We’ve already mentioned the battle between Luminosity Gaming and Soar Gaming, and that’s going to be the overriding thoughts going into the early placement round of the World Championship.
Though it was Soar Gaming that knocked LG out of the regional qualifiers, there’s no denying the strength of the team. It’s consistently been one of the teams to beat in the Smite esports scene and the 2016 has been no different.
The Chinese Smite League doesn’t get all that much recognition over in the West, so details on Team HAPI – once upon a time Kindergarten – are limited, making it one of the more unknown quantities in the World Championship.
It has proven itself to be the most consistent team of the Chinese Smite scene, what little there is of it, so that should be enough, but it’ll likely struggle against many of the tougher teams on the global stage.
And since it’ll be up against Luminosity Gaming for its first game of the tournament, well, it could be a tough expectations to see Team HAPI making it much further.
Though Team ALG achieved middling results in the Pro League – coming in fifth by its close – it’s fair to count a large reason behind this being the regular roster changes the team suffered over the year.
Now with a revitalised squad, Allegiance has found itself on something of a run of good fortune having since placed first in the Season 3 Fall Gauntlet and managed to top the Wildcard league with a clean set of 5 victories to 0 losses, even ahead of Luminosity’s attempt to rejoin the World Championship.
Whether ALG can maintain this strong position and head further into the tournament it’s certainly plausible, and we expect we’ll see the team at least in the finals proper.
This Mexican team is the Latin American outlet entering into the World Championship, and as with the non-EU or NA teams it’s hard to compare the team’s capabilities on a global level.
All the same, Licht Esports had to overcome a good number of competitors (nine other Latin American teams, in fact) to make it this far, so it’ll be interesting to find out what the unknown entity can do, even if its most recent results aren’t quite where they need to be to inspire confidence.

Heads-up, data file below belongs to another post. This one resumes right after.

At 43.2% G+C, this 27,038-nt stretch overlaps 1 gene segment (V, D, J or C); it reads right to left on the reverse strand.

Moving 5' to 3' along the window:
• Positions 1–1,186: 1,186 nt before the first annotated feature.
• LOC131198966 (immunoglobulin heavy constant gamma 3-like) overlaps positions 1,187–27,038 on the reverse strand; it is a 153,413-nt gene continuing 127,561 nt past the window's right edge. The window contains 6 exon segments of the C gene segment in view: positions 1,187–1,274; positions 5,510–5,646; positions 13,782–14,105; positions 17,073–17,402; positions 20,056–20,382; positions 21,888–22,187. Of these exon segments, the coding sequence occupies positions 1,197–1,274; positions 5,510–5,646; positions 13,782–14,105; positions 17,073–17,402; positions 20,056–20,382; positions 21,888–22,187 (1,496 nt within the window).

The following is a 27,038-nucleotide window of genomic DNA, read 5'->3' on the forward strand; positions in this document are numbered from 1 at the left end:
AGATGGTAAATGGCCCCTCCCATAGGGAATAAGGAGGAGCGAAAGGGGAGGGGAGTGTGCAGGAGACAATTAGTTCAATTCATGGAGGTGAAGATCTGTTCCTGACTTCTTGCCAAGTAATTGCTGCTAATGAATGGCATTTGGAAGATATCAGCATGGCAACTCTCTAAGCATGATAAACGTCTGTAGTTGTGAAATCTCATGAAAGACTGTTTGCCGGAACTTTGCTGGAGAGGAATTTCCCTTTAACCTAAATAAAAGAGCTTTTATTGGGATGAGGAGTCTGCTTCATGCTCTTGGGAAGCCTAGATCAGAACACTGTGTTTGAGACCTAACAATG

It’ll face Team Allegiance in its first game and – since it’s only a single game knockout phase – Licht Esports might not have the time it needs to warm up against ALG, who is on a hotstreak of sorts.
As a team Obey Alliance’s history is a short one, but having formed from Hungry For More (who, in turn, formed from the remnants of team Titan) there’s plenty of heritage among the players.
Since its formation in September of 2016 Obey Alliance has been taking names left, right and centre, and has proven itself determined to make it all the way.
In the EU regionals ahead of the World Championship, Obey Alliance managed to put OrbitGG – the League winners – out of the knockout stage, though it was ultimately swept by NRG 3-0. There’s a lot of expectations from Obey, however, and definitely not a team to count out.
The Oceania representative for the World Championships is consistent one, and has made itself known on the world’s stage having come out on top with a strong 7-2 lead in the Pro League.
A strong contender for underdog of the grand finals, Dire Wolves will face a relatively unknown Licht Esports in its first round in a game that it has the squad to confidently beat for relatively easy passage to the finals proper.
In addition to this, Dire Wolves have already been in Atlanta for three weeks prior to the competition itself for a intense bootcamp, which could well be a decisive action that leads to the team’s rise during World Championship.